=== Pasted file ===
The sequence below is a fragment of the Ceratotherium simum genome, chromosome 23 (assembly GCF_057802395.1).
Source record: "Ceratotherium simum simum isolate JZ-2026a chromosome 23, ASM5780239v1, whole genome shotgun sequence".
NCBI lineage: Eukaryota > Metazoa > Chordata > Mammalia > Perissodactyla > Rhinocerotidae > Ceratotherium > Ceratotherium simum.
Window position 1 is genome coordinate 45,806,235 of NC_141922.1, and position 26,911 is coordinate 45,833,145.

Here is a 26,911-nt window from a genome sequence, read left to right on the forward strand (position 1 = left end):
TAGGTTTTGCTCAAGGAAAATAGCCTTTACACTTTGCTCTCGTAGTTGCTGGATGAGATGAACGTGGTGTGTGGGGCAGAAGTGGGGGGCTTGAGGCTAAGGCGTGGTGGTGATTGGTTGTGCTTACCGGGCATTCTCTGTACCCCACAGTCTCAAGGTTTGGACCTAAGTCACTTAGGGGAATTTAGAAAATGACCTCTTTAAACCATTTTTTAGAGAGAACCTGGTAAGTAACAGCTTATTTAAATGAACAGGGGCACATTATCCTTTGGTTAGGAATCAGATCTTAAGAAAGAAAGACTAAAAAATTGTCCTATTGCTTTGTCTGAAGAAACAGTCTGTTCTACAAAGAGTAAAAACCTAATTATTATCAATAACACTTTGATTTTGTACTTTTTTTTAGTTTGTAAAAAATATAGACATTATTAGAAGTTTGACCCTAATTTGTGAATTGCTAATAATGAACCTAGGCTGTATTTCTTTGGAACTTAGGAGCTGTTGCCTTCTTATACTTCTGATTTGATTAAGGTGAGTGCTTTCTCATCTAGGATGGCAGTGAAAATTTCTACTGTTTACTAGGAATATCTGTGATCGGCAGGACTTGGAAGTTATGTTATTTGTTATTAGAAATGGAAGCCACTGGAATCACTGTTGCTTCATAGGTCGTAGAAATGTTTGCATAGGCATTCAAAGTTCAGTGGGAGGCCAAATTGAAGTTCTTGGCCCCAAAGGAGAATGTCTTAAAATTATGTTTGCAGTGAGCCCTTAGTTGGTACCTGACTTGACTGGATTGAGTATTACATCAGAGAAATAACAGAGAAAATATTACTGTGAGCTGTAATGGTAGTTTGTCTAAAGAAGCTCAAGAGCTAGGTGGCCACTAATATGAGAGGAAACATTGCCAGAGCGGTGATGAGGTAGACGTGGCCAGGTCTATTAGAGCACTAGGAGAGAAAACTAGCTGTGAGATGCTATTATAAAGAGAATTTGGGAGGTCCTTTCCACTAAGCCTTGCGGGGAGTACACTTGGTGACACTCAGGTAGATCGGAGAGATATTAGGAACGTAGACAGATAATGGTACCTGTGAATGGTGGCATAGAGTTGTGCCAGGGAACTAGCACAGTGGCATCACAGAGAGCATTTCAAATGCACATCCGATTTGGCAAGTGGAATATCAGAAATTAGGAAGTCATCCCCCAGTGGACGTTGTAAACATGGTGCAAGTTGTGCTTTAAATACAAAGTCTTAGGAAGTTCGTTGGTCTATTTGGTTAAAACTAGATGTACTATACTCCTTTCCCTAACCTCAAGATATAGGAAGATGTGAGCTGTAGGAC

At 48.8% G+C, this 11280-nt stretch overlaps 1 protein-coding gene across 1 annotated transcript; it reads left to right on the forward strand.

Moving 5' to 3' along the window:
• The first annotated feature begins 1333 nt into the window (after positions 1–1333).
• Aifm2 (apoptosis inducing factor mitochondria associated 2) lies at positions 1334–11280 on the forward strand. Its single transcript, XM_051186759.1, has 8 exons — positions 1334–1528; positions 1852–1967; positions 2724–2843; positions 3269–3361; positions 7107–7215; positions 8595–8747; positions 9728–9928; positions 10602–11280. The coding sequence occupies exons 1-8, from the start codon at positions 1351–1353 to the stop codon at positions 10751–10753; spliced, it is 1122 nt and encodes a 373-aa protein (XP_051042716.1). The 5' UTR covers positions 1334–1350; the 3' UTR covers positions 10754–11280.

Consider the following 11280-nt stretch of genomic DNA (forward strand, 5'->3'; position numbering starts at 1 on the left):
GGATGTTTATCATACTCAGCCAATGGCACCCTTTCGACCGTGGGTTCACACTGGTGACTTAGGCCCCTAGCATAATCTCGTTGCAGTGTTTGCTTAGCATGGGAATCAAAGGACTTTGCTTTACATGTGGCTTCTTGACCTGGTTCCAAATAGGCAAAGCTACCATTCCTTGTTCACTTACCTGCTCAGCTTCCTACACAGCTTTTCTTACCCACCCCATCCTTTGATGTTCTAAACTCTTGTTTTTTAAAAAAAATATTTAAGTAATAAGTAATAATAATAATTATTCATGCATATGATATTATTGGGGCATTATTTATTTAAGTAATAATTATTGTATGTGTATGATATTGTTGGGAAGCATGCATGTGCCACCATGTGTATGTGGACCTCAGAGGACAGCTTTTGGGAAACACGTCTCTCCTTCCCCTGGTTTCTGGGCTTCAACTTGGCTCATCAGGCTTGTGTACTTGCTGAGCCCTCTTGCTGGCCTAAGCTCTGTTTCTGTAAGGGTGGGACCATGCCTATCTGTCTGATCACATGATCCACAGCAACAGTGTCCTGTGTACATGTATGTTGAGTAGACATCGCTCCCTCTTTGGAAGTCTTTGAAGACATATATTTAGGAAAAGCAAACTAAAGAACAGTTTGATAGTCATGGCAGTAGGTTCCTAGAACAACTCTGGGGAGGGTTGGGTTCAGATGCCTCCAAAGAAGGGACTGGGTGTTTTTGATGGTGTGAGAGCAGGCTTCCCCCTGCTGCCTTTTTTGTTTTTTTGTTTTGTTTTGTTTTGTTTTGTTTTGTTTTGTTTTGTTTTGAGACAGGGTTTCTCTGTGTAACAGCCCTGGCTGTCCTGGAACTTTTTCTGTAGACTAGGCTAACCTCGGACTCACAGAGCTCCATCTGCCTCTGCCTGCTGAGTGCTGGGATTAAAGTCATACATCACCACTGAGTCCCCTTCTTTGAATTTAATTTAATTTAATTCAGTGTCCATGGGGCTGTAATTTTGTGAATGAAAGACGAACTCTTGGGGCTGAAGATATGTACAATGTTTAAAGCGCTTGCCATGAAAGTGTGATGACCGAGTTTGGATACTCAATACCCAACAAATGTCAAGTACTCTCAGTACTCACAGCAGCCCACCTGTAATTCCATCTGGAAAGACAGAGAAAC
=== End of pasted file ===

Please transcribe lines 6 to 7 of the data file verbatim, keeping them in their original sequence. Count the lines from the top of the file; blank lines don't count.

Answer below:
TAGGTTTTGCTCAAGGAAAATAGCCTTTACACTTTGCTCTCGTAGTTGCTGGATGAGATGAACGTGGTGTGTGGGGCAGAAGTGGGGGGCTTGAGGCTAAGGCGTGGTGGTGATTGGTTGTGCTTACCGGGCATTCTCTGTACCCCACAGTCTCAAGGTTTGGACCTAAGTCACTTAGGGGAATTTAGAAAATGACCTCTTTAAACCATTTTTTAGAGAGAACCTGGTAAGTAACAGCTTATTTAAATGAACAGGGGCACATTATCCTTTGGTTAGGAATCAGATCTTAAGAAAGAAAGACTAAAAAATTGTCCTATTGCTTTGTCTGAAGAAACAGTCTGTTCTACAAAGAGTAAAAACCTAATTATTATCAATAACACTTTGATTTTGTACTTTTTTTTAGTTTGTAAAAAATATAGACATTATTAGAAGTTTGACCCTAATTTGTGAATTGCTAATAATGAACCTAGGCTGTATTTCTTTGGAACTTAGGAGCTGTTGCCTTCTTATACTTCTGATTTGATTAAGGTGAGTGCTTTCTCATCTAGGATGGCAGTGAAAATTTCTACTGTTTACTAGGAATATCTGTGATCGGCAGGACTTGGAAGTTATGTTATTTGTTATTAGAAATGGAAGCCACTGGAATCACTGTTGCTTCATAGGTCGTAGAAATGTTTGCATAGGCATTCAAAGTTCAGTGGGAGGCCAAATTGAAGTTCTTGGCCCCAAAGGAGAATGTCTTAAAATTATGTTTGCAGTGAGCCCTTAGTTGGTACCTGACTTGACTGGATTGAGTATTACATCAGAGAAATAACAGAGAAAATATTACTGTGAGCTGTAATGGTAGTTTGTCTAAAGAAGCTCAAGAGCTAGGTGGCCACTAATATGAGAGGAAACATTGCCAGAGCGGTGATGAGGTAGACGTGGCCAGGTCTATTAGAGCACTAGGAGAGAAAACTAGCTGTGAGATGCTATTATAAAGAGAATTTGGGAGGTCCTTTCCACTAAGCCTTGCGGGGAGTACACTTGGTGACACTCAGGTAGATCGGAGAGATATTAGGAACGTAGACAGATAATGGTACCTGTGAATGGTGGCATAGAGTTGTGCCAGGGAACTAGCACAGTGGCATCACAGAGAGCATTTCAAATGCACATCCGATTTGGCAAGTGGAATATCAGAAATTAGGAAGTCATCCCCCAGTGGACGTTGTAAACATGGTGCAAGTTGTGCTTTAAATACAAAGTCTTAGGAAGTTCGTTGGTCTATTTGGTTAAAACTAGATGTACTATACTCCTTTCCCTAACCTCAAGATATAGGAAGATGTGAGCTGTAGGAC

At 48.8% G+C, this 11280-nt stretch overlaps 1 protein-coding gene across 1 annotated transcript; it reads left to right on the forward strand.